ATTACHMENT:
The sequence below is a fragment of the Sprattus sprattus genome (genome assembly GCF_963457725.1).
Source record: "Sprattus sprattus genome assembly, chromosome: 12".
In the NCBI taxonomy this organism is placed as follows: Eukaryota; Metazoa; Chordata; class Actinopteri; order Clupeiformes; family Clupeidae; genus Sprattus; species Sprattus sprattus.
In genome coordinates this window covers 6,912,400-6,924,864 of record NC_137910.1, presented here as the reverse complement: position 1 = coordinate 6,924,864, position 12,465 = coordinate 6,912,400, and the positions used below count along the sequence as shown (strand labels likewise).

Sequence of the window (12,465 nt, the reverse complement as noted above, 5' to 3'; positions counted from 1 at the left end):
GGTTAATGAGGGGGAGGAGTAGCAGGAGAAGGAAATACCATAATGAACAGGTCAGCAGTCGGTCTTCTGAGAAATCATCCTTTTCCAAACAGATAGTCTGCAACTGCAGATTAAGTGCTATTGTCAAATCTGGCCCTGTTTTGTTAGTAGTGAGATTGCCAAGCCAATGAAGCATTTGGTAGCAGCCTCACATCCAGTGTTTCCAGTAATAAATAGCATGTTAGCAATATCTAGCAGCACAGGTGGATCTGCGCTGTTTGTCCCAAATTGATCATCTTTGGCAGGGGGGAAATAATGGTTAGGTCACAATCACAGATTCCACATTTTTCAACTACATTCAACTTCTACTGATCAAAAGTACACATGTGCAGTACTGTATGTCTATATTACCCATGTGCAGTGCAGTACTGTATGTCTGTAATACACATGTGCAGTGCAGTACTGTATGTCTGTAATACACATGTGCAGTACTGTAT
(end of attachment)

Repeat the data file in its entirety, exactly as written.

The sequence below is a fragment of the Sprattus sprattus genome (genome assembly GCF_963457725.1).
Source record: "Sprattus sprattus genome assembly, chromosome: 12".
In the NCBI taxonomy this organism is placed as follows: Eukaryota; Metazoa; Chordata; class Actinopteri; order Clupeiformes; family Clupeidae; genus Sprattus; species Sprattus sprattus.
In genome coordinates this window covers 6,912,400-6,924,864 of record NC_137910.1, presented here as the reverse complement: position 1 = coordinate 6,924,864, position 12,465 = coordinate 6,912,400, and the positions used below count along the sequence as shown (strand labels likewise).

Sequence of the window (12,465 nt, the reverse complement as noted above, 5' to 3'; positions counted from 1 at the left end):
GGTTAATGAGGGGGAGGAGTAGCAGGAGAAGGAAATACCATAATGAACAGGTCAGCAGTCGGTCTTCTGAGAAATCATCCTTTTCCAAACAGATAGTCTGCAACTGCAGATTAAGTGCTATTGTCAAATCTGGCCCTGTTTTGTTAGTAGTGAGATTGCCAAGCCAATGAAGCATTTGGTAGCAGCCTCACATCCAGTGTTTCCAGTAATAAATAGCATGTTAGCAATATCTAGCAGCACAGGTGGATCTGCGCTGTTTGTCCCAAATTGATCATCTTTGGCAGGGGGGAAATAATGGTTAGGTCACAATCACAGATTCCACATTTTTCAACTACATTCAACTTCTACTGATCAAAAGTACACATGTGCAGTACTGTATGTCTATATTACCCATGTGCAGTGCAGTACTGTATGTCTGTAATACACATGTGCAGTGCAGTACTGTATGTCTGTAATACACATGTGCAGTACTGTAT